Felt pretty OK once I got past Kings. Maybe better than OK!

No records set; no way that’s ever going to happen again on the regular Tuesday/Thursday-morning ride. Over 10 years of Strava data to beat, and the 62 year old me just can’t touch the 52 year old version. I’m generally OK with that, but would still like to do battle once in a while.

Today it was just me, Kevin & George. The other Kevin (pilot) is off in Switzerland. Kevin left us somewhere around the park and finished a few minutes up on us; at 31-something, I can tell it’s not going to be easy getting back under 30. Once up on Skyline I just hung onto wheels for a while, finally starting to feel pretty decent just in time for the descent into Sky Londa. We bombed it pretty good, but still a good 10 or 12 seconds off my best time (Strava says I’ve got the 8th best time on that descent and sure, I’d like to try to improve on that, but it might take a slight tailwind to do it).

West Old LaHonda was where things felt pretty good. The first half I was wondering how I was going to stay on wheels, but the second half it was simply a given. No way was I going to get dropped. Not today. And I didn’t. Maybe Kevin was holding back a bit, don’t know, almost don’t care, but I was there all the way to the end.

The rest of the day I felt it in my legs, in a very, very good way.

Embracing the new normal/today’s visit with the Oncologist

Friday’s blood test on the left; today’s visit with the Coffee Queen, who just happens to be outside my Oncologist’s office, on the right.
Last Friday was my monthly blood test day; not that big a deal anymore as I’ve gotten used to just looking away and staying calm while they stick the needle in, and thankfully I got the best of the best that day. I really should get her name. I did let her know that someday, maybe, I’d get the nerve to actually watch the process.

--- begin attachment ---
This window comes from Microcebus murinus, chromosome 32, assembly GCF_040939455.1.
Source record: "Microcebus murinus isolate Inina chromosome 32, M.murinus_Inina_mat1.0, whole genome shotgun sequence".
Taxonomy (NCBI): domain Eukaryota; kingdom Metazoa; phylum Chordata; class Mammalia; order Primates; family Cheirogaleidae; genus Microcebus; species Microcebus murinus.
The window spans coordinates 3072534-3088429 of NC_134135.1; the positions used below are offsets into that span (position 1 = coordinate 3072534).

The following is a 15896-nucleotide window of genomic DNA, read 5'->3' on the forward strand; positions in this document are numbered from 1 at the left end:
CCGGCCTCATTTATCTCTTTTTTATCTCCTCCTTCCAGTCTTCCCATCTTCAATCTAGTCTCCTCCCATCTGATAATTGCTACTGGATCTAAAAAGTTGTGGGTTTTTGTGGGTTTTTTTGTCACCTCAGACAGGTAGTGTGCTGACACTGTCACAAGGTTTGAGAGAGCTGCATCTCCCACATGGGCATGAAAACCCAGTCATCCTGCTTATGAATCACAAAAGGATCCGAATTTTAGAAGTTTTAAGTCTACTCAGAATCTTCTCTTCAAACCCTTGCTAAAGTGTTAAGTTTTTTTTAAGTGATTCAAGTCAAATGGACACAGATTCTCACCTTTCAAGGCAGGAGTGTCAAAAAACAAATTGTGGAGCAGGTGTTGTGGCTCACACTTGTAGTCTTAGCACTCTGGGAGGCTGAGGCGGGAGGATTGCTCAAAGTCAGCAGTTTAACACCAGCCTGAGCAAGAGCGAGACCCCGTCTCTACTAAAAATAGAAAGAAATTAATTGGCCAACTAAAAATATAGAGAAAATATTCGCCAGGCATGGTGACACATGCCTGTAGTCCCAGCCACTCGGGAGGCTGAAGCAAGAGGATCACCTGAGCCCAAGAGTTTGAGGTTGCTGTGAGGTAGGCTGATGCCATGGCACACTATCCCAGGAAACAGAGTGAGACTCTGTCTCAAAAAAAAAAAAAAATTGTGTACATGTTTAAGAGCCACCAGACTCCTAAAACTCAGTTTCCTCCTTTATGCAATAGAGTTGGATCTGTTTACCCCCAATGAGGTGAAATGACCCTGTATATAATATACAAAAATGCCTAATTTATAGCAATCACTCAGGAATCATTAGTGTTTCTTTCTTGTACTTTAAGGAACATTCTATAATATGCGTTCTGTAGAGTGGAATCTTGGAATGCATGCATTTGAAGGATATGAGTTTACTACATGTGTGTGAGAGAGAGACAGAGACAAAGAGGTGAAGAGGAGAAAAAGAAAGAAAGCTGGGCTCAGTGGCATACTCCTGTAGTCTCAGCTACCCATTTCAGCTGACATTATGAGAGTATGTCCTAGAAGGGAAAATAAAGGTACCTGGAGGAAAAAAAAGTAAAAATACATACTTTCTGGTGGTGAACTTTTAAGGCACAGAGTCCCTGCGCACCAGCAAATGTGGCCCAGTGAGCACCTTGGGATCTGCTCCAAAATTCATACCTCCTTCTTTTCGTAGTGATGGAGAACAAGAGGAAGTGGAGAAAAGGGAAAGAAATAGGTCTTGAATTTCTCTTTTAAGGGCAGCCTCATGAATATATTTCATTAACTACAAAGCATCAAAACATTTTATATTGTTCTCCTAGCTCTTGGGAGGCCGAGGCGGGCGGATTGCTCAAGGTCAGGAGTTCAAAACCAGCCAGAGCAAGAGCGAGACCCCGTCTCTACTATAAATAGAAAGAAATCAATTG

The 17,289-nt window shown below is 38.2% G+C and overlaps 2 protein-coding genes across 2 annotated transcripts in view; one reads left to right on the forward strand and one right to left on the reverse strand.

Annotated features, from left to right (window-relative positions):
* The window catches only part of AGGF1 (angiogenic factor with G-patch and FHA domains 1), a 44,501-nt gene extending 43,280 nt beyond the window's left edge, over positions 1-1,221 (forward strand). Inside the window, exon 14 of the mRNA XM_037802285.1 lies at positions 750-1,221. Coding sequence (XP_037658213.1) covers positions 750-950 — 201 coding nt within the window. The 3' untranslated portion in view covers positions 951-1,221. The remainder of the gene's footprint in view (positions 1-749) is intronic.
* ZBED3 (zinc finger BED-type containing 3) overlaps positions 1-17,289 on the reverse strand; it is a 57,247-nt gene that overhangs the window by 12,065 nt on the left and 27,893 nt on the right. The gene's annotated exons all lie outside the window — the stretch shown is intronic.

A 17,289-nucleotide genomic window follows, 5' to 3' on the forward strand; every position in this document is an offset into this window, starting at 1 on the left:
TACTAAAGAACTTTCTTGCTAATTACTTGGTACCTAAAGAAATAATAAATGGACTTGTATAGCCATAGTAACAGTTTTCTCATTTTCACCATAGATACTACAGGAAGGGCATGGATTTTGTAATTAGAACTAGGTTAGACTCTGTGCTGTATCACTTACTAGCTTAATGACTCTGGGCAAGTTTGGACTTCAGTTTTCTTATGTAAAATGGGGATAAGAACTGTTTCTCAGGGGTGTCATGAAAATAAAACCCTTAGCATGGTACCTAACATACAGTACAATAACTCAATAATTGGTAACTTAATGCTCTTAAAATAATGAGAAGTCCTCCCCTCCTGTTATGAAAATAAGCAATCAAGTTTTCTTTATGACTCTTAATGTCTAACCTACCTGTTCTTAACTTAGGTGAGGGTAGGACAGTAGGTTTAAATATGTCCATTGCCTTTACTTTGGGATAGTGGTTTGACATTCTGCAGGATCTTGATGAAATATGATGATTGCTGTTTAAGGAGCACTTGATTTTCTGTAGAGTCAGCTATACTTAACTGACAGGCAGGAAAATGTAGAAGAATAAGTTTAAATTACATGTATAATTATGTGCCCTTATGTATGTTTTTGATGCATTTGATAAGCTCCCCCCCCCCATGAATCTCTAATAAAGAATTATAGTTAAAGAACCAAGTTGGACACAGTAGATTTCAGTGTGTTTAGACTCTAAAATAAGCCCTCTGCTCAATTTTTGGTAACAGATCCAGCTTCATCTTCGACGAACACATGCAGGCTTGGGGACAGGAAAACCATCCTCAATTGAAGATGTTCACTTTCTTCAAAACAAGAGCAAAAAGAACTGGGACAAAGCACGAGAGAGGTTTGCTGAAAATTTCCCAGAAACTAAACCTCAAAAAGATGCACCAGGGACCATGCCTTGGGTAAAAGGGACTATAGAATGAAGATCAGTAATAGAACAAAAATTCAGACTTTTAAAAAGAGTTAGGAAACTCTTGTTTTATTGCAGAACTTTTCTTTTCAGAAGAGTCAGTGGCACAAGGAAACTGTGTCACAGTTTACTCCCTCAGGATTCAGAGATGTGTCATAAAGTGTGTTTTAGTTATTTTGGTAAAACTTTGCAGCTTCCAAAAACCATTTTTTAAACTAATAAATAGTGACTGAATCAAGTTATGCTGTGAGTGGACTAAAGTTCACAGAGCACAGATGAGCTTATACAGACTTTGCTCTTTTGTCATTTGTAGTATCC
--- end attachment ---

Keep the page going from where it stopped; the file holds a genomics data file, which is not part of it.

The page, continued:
Normally the blood tests come back around 2:30pm, but not this time. 6:07pm I think? At least it’s not like the “sitting on pins & needles” feeling I used to get, waiting for the results. Things have stabilized and interpreting the results has become more an academic exercise than a source of fear & trepidation. The results looks solid, not quite spectacular though because I’m still a fair amount off my low platelet reading of a few months ago.

Fast-forward to this morning, a 9:10am visit with my Oncologist. Basically, all good news. Rehash of the bone marrow biopsy a few months ago (nothing to see, move along), discussion of platelet levels (since I’m the CALR mutation, she’s OK with the numbers anywhere in the 500s, so no need to up the dosage of the stuff I take that slows me down on the bike), talked about what she thinks is a relatively-high dose of Hydroxyurea that I’m on and her surprise that I tolerate it so well (but truthfully, I know of quite a few on much higher doses), and that there’s no need for a bone marrow biopsy more often than every 5 years, unless there’s a significant change in response to my current medication levels). Checked spleen size, it’s good.

The best news? No more monthly blood tests! I’m on a 3 month schedule, same as office visits. Not really sure why she needs to see me every three months if there’s no change in the blood work, but my theory is that I’m a quick in & out patient that improves efficiency numbers. 🙂

So everything looks pretty good. I can’t do anything about things I can’t do anything about, so I’m going to continue to struggle on big climbs, I’ll continue to have that occasional ache that comes from the inside of my bones, and I’ll continue to have trouble getting much more than 7 hours of sleep (on days when I’d like to). On, and I’ll continue to be dependent upon Allegra (Fenofexidine) for my sanity; if not for that stuff, I would have clawed all my skin off by now, due to the itching caused by the meds. It could be a lot worse, and it is a lot worse for many with my affliction (Essential Thrombocythemia). Many struggle with extreme fatigue, while I’m still out there doing 112 mile Santa Cruz loops on my bike.